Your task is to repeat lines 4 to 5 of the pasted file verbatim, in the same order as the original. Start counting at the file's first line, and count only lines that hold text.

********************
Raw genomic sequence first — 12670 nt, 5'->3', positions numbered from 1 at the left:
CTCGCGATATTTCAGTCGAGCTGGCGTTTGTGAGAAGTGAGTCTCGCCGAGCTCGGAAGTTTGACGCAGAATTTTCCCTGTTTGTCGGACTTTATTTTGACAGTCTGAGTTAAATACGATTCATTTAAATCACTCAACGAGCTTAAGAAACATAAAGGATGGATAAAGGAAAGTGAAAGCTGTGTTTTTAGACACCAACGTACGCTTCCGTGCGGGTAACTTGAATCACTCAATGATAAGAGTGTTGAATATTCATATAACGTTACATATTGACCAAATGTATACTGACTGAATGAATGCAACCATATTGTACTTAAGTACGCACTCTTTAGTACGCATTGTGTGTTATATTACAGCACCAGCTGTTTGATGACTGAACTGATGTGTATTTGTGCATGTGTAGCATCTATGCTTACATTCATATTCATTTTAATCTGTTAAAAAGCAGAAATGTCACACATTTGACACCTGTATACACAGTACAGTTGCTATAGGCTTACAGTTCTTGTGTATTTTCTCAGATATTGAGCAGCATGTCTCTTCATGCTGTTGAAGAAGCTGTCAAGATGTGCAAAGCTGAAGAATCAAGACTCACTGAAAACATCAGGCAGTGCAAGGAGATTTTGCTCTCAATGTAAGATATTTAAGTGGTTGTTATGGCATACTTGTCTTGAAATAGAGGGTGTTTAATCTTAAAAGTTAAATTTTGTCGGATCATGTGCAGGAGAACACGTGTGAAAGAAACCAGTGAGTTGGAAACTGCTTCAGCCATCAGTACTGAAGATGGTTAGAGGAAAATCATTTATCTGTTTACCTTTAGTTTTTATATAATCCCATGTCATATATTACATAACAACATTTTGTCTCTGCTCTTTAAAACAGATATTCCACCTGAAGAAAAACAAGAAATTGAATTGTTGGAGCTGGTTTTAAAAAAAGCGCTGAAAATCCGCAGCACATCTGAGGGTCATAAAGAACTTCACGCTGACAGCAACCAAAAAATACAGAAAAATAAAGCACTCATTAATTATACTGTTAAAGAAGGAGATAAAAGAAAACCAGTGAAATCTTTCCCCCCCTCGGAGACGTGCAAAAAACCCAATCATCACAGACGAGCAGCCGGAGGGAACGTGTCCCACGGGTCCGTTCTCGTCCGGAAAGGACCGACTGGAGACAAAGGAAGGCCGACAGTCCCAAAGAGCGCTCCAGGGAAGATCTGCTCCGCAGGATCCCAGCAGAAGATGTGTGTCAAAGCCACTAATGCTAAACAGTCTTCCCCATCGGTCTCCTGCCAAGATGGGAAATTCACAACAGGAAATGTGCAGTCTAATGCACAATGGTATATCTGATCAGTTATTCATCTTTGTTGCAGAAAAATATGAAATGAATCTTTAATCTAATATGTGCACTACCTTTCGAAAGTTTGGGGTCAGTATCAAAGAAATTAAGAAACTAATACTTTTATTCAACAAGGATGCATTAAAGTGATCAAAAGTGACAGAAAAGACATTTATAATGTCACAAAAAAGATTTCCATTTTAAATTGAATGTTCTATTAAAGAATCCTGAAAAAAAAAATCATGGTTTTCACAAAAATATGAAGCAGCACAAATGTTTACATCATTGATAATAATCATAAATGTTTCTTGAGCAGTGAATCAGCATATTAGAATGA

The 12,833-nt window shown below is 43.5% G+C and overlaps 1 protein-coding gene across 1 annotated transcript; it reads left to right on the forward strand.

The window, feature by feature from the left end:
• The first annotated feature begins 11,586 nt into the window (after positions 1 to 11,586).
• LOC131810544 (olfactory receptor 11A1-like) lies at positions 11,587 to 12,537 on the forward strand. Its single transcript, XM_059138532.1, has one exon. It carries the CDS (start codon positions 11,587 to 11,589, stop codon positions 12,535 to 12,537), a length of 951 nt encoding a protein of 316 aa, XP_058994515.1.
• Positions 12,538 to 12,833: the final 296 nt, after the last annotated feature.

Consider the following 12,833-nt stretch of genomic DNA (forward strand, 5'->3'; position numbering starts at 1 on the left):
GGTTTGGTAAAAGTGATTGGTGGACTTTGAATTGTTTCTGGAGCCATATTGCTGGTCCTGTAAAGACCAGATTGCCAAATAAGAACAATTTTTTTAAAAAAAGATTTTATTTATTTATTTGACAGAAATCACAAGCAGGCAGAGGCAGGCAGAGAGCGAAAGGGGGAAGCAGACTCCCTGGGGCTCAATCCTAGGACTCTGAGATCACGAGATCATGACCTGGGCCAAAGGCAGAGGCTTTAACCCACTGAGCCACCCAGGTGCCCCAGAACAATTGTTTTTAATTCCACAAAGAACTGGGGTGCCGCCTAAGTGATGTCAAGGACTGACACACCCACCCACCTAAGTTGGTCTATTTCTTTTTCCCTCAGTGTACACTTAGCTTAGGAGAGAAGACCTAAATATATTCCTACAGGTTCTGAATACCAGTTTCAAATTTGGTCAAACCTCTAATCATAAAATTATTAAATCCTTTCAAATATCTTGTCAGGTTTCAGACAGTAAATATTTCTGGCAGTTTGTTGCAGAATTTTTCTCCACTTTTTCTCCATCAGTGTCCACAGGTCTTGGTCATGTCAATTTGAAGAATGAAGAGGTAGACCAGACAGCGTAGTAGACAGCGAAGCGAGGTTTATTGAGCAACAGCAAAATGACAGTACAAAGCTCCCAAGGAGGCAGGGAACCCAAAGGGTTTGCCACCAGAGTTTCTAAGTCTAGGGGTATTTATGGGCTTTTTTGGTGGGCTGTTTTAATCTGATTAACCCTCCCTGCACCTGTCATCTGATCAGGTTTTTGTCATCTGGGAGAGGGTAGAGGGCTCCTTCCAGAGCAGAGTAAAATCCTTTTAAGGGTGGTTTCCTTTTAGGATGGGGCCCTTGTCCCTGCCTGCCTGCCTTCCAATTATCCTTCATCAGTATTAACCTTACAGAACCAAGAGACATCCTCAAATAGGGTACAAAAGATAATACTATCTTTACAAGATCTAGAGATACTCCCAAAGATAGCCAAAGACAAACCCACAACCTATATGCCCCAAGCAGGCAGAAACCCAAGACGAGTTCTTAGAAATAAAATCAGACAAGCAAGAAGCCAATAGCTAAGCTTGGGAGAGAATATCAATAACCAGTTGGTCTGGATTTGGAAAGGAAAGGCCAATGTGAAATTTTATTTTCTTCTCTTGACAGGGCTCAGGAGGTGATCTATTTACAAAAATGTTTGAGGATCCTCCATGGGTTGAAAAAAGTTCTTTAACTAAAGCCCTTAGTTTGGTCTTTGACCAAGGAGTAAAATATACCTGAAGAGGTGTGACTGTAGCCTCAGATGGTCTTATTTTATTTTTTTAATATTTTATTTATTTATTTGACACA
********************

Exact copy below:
The window, feature by feature from the left end:
• The first annotated feature begins 11,586 nt into the window (after positions 1 to 11,586).